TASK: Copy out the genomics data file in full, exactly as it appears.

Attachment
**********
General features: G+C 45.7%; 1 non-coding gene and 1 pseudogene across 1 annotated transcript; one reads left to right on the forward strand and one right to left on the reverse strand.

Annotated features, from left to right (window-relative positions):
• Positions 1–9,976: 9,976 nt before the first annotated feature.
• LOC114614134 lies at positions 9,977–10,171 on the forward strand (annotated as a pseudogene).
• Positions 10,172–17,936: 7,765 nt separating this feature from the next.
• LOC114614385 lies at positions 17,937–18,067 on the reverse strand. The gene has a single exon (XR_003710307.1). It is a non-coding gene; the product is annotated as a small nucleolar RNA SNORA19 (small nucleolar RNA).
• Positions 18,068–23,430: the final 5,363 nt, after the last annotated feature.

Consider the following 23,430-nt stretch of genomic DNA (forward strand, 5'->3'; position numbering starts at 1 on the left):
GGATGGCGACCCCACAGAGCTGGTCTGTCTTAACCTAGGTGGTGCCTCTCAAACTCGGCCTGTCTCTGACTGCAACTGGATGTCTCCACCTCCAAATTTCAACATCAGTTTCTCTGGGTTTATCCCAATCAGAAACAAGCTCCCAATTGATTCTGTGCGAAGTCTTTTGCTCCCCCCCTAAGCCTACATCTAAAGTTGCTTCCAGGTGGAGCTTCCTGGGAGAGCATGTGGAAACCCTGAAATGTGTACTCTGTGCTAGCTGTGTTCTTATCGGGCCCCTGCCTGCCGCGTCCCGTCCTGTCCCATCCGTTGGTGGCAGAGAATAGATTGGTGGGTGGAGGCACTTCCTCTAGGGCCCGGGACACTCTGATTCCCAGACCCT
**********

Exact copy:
General features: G+C 45.7%; 1 non-coding gene and 1 pseudogene across 1 annotated transcript; one reads left to right on the forward strand and one right to left on the reverse strand.

Annotated features, from left to right (window-relative positions):
• Positions 1–9,976: 9,976 nt before the first annotated feature.
• LOC114614134 lies at positions 9,977–10,171 on the forward strand (annotated as a pseudogene).
• Positions 10,172–17,936: 7,765 nt separating this feature from the next.
• LOC114614385 lies at positions 17,937–18,067 on the reverse strand. The gene has a single exon (XR_003710307.1). It is a non-coding gene; the product is annotated as a small nucleolar RNA SNORA19 (small nucleolar RNA).
• Positions 18,068–23,430: the final 5,363 nt, after the last annotated feature.

Consider the following 23,430-nt stretch of genomic DNA (forward strand, 5'->3'; position numbering starts at 1 on the left):
GGATGGCGACCCCACAGAGCTGGTCTGTCTTAACCTAGGTGGTGCCTCTCAAACTCGGCCTGTCTCTGACTGCAACTGGATGTCTCCACCTCCAAATTTCAACATCAGTTTCTCTGGGTTTATCCCAATCAGAAACAAGCTCCCAATTGATTCTGTGCGAAGTCTTTTGCTCCCCCCCTAAGCCTACATCTAAAGTTGCTTCCAGGTGGAGCTTCCTGGGAGAGCATGTGGAAACCCTGAAATGTGTACTCTGTGCTAGCTGTGTTCTTATCGGGCCCCTGCCTGCCGCGTCCCGTCCTGTCCCATCCGTTGGTGGCAGAGAATAGATTGGTGGGTGGAGGCACTTCCTCTAGGGCCCGGGACACTCTGATTCCCAGACCCT